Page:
The year 1959 was a watershed for jazz music (arguably the greatest single year for jazz in all history—which is saying a lot). Here’s a taste: Miles Davis’ Kind of Blue, John Coltrane’s Giant Steps, and Charles Mingus’ Ah Um. That is like the holy trinity of jazz music, all from the same year. But in the not-so-silent shadows a young, relatively unknown alto saxophonist was poised to cause a stir that still reverberates today: Ornette Coleman, who created the provocatively titled The Shape of Jazz to Come.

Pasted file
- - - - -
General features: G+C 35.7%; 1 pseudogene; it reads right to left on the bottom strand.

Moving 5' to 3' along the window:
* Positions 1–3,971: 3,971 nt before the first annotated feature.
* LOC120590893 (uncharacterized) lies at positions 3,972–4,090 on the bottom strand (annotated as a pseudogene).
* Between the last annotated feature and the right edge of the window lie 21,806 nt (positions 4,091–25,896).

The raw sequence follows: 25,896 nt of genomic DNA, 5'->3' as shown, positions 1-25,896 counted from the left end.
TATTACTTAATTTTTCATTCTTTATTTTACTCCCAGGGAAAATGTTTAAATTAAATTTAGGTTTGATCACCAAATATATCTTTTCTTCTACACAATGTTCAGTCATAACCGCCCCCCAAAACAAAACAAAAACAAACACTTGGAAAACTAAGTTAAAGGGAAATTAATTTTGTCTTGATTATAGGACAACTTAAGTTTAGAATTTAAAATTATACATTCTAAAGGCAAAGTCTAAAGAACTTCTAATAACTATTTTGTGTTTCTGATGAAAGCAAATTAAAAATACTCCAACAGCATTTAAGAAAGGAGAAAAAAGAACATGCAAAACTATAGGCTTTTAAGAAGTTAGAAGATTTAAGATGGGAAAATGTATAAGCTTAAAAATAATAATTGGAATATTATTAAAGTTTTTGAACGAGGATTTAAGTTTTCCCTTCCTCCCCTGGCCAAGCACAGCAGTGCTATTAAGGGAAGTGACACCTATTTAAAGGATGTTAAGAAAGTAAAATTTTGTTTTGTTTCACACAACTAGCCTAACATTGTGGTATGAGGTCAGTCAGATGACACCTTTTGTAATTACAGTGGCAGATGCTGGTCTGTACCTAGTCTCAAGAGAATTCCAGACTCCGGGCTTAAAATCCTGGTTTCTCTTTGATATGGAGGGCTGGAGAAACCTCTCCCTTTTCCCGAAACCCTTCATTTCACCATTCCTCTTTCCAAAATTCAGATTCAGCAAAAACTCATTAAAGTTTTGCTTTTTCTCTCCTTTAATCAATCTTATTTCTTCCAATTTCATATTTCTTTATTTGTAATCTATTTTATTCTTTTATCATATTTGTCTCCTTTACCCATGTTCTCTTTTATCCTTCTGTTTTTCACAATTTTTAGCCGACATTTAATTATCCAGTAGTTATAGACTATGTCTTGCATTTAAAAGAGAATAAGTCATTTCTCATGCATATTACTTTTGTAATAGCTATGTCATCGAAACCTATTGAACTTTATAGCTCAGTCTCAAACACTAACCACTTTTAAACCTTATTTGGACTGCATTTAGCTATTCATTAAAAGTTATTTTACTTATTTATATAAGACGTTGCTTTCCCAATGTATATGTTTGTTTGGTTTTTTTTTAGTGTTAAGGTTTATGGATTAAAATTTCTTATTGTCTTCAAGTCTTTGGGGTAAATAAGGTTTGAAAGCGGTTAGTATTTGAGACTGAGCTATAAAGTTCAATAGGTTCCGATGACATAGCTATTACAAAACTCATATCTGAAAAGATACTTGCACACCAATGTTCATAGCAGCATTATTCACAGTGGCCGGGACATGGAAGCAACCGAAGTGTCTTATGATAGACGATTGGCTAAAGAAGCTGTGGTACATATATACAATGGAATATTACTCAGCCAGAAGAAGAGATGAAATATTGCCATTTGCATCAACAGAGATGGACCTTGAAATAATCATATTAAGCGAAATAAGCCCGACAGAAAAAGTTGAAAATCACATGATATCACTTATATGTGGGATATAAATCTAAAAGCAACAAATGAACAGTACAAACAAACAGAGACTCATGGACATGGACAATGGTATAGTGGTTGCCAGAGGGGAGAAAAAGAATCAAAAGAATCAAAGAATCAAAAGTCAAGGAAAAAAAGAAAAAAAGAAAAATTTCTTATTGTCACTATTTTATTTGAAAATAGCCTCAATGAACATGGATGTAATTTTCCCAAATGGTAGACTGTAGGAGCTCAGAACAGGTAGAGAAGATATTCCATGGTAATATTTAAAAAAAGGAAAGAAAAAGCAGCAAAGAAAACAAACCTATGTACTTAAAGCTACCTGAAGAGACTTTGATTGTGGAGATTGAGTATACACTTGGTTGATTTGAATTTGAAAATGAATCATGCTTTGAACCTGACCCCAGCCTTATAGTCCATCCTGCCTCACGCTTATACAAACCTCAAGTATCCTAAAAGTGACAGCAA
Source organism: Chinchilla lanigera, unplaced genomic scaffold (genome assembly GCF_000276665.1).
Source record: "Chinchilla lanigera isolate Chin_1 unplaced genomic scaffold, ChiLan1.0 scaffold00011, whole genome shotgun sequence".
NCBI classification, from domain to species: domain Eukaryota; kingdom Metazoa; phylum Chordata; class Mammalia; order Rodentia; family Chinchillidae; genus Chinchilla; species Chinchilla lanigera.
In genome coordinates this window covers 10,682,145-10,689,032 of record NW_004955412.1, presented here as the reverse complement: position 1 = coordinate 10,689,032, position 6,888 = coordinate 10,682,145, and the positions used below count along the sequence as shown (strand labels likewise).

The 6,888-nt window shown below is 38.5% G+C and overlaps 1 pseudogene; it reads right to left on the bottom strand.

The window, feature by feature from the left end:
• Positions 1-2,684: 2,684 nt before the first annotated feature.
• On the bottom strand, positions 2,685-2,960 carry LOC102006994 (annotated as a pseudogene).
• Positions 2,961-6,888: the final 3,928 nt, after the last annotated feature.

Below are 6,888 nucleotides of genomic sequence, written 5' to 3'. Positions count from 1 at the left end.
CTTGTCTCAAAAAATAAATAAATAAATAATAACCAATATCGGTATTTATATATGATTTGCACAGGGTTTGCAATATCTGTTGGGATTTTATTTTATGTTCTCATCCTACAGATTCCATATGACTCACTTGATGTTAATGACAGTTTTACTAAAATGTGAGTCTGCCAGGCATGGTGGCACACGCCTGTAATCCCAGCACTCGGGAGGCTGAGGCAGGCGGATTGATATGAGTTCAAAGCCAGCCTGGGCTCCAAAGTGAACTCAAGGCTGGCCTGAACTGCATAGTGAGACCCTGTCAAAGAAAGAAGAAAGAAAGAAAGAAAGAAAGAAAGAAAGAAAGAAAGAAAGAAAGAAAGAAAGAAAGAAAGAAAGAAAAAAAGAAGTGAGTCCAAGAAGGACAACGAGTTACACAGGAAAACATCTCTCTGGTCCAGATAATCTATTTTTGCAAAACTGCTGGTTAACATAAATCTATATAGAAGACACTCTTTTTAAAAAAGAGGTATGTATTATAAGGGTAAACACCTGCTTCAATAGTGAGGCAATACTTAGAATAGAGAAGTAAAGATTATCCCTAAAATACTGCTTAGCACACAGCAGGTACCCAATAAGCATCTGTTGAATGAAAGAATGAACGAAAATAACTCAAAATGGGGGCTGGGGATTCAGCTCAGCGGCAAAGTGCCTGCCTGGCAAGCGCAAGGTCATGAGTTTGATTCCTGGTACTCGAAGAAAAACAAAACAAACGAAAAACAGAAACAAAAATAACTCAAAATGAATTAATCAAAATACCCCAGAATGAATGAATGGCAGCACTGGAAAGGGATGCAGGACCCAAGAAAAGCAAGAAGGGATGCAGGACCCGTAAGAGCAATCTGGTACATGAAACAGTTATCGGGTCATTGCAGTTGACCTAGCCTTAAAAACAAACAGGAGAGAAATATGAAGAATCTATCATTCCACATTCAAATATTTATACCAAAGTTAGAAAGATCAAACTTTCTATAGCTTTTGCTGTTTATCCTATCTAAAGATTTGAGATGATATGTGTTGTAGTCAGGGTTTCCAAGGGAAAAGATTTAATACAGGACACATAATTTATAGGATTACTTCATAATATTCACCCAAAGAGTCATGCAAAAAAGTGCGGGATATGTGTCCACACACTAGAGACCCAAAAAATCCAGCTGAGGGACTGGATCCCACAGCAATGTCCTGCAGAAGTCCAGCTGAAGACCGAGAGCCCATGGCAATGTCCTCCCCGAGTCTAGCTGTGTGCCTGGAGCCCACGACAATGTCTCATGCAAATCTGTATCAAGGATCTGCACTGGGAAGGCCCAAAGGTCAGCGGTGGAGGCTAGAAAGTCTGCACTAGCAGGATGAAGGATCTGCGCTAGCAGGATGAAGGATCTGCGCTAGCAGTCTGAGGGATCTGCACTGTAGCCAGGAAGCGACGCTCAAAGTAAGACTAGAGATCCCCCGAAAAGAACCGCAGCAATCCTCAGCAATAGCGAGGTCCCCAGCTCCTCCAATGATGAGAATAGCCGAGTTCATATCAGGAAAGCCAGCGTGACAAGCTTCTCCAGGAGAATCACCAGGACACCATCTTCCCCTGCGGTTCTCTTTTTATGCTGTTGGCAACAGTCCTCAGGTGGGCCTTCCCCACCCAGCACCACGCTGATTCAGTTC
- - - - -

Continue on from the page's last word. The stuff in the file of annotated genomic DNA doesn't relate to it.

Kind of Blue is correctly celebrated for establishing modal music and as a genuine evolution from bop and post-bop; Giant Steps is the apotheosis of the “sheets of sound” that John Coltrane had been practicing and perfecting for a decade; Ah Um is an encyclopedic history of jazz music, covering everyone and everything from Jelly Roll Morton to Duke Ellington. Each of those albums were immediately embraced, and remain recognized as genuine milestones today. But The Shape of Jazz to Come was incendiary and complicated; it inspired as much resistance as it did inspiration. Some folks (Mingus included) bristled that it was all so much sound and fury, signifying…little. But what Coleman (along with trumpet player Don Cherry, bassist Charlie Haden and drummer Billy Higgins—representing as solid a quartet as any that have made music, ever) achieved was, arguably, the most significant advancement since Charlie Parker hit the scene.